A few years ago, I met a man who taught me almost everything I know about hunting. Not the bright red jacket, sat on a horse, chasing foxes kind of hunting. I mean, the true nature of the word. How to track, how to stalk and how to know your prey. But more than that, he taught me how to use as much of an animal as possible, the importance of respecting the life you have taken for sustenance and wasting nothing.
One of the most populous forms of wild game is the European rabbit. Believe it or not, rabbits aren’t native to the UK. They were introduced by the Romans as a valuable resource.
Most farmers, avid gardeners and allotment owners will tell you that rabbits are a pest. They have a terrible habit of eating the tasty things that you're trying to grow. To stop that happening people turn to population control.
We’ve all heard of the phrase ‘breeding like rabbits’ and this is a surprisingly accurate analogy. A young doe can breed from as young as four months old, with a gestation period of one month and litters of up to seven at a time, you can see how quickly the population grows.
Rabbit meat is not only delicious, if cooked properly, it's also very nutritious and lean. We know the Romans valued the rabbit as a food source, but what are the other valuable resources that they valued?
The skin and fur of a rabbit are incredibly useful, and without a doubt, the second most important thing my friend taught me was how to cure skins. In a matter of a few days you can turn a rabbit skin into a cured fur, which can be sewn together to make clothing, pouches and blankets.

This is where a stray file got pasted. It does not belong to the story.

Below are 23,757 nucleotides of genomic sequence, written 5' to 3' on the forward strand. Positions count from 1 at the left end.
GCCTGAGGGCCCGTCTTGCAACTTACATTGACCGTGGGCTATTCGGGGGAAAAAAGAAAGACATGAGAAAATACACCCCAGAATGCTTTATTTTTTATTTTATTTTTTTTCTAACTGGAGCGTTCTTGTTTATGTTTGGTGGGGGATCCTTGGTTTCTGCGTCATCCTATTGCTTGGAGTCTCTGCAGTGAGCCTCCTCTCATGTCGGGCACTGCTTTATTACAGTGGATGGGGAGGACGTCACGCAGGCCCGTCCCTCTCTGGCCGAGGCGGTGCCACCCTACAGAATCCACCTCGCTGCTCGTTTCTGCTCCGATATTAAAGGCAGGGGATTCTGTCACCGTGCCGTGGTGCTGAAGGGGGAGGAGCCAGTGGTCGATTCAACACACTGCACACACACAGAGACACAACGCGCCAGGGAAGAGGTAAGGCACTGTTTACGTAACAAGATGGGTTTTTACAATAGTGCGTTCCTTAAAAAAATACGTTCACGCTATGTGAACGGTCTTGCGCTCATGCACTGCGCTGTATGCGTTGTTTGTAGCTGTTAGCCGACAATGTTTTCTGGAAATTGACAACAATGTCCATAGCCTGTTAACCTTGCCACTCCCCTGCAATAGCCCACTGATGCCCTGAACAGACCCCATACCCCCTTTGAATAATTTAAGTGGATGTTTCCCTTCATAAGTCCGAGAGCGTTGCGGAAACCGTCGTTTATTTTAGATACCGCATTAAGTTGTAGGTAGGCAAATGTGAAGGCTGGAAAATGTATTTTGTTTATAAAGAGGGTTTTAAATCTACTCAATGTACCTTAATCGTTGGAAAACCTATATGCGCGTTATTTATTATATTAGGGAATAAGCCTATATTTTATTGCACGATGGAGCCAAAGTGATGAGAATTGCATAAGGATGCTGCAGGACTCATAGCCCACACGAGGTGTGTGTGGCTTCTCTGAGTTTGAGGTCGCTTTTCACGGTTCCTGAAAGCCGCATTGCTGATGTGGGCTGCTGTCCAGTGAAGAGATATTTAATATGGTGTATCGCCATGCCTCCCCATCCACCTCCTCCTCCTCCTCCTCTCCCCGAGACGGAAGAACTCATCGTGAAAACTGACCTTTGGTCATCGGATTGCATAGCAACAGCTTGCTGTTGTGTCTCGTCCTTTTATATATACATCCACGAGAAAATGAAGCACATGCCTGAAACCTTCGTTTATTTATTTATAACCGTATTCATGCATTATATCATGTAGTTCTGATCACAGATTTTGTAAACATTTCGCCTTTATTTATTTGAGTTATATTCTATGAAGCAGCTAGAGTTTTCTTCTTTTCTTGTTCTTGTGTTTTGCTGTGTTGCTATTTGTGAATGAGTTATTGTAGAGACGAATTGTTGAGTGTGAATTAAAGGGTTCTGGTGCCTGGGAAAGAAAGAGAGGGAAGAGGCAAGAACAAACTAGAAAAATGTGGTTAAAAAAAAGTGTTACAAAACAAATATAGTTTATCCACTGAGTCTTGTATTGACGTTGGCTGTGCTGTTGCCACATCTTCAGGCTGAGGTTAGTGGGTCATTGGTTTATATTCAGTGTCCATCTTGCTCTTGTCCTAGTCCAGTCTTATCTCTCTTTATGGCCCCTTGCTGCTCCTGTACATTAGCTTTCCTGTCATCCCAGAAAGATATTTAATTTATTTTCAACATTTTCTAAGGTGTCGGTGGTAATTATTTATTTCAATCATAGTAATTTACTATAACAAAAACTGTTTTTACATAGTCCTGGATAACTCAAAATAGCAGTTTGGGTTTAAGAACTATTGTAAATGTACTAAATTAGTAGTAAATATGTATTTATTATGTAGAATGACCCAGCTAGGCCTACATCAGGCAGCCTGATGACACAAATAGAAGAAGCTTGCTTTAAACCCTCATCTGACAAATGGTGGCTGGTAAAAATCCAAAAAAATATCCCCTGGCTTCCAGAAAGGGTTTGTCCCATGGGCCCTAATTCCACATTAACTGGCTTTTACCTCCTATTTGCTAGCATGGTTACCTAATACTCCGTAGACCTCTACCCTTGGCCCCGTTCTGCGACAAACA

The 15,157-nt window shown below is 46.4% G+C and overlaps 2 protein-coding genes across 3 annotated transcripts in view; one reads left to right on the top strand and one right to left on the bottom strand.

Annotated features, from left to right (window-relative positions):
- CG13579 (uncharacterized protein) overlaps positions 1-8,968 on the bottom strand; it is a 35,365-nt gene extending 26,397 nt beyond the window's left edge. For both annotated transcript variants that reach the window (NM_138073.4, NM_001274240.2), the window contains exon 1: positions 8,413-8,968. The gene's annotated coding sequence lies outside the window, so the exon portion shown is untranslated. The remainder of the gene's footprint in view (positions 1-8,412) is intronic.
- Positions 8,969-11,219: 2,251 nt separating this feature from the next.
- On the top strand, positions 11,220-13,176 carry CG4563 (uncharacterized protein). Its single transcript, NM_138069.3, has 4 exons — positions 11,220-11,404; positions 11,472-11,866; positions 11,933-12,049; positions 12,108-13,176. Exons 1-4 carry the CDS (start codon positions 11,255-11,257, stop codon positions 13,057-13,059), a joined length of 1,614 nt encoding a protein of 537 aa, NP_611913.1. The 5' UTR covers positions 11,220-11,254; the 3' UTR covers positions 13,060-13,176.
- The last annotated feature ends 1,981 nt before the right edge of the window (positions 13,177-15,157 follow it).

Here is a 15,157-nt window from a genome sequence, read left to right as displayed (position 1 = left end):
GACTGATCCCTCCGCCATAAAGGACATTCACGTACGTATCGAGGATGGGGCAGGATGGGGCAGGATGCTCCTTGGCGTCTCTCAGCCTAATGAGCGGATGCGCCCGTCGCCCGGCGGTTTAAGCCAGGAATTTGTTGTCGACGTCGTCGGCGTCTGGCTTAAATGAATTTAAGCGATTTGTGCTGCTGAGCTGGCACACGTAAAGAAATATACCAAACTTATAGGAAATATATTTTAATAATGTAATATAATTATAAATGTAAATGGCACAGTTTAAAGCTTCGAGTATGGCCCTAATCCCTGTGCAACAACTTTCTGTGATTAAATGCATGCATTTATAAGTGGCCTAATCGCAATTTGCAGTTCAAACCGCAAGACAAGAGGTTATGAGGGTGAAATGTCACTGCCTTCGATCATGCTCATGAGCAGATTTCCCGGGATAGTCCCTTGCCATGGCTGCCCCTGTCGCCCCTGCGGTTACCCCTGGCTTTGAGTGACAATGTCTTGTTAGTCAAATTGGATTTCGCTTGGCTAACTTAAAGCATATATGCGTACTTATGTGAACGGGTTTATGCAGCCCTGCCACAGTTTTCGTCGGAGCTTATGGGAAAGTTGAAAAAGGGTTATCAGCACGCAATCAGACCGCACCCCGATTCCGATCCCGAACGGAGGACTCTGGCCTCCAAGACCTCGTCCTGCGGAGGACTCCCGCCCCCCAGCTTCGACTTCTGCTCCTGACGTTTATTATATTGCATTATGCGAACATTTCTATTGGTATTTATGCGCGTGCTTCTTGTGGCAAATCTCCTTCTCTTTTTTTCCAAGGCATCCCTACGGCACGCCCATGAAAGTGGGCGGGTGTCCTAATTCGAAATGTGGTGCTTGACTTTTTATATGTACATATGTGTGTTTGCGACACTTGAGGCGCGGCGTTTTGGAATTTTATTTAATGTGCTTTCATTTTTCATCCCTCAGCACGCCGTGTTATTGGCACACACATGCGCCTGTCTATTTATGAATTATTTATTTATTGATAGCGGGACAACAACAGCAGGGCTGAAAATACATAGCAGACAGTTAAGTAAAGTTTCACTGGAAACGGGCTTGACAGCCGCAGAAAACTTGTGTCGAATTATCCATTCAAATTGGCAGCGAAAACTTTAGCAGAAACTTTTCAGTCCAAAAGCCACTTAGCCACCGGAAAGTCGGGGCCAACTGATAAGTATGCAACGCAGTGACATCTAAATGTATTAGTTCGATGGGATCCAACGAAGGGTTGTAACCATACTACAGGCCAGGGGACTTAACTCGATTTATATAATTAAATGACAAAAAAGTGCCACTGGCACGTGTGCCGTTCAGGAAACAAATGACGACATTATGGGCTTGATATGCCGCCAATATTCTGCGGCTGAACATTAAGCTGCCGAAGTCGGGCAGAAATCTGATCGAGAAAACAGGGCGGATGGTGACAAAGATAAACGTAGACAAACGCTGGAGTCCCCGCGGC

So, rabbits can produce both food and clothing, both with a low carbon footprint and, other than some time and a fair amount of salt, very little in production costs for the budding homesteader.
Using a slightly different method, involving water and the ash from a fire, you can also soak the skin and cure it with lye. This process takes the fur off the skin, and once stretched and dried, you end up with a stiff board, which has been used for centuries as something to write on – vellum.
Finally – and something predominantly used now by artists and furniture restorers – rabbit bone and hide, when mixed with ammonia and heated for several hours, will leave you with glue. Hide glue is one of the strongest natural wood adhesives you can use, but the best thing about it? It’s reusable.
All of this, to me, begs the question, where is the by-product? The clothes, the paper or the glue?
Or, perhaps, it’s the meat itself that is a tasty by-product of several low carbon, renewable, and reusable resources for building, writing and wearing. It’s a perspective that could transform the way we view resources and the whole concept of sustainability.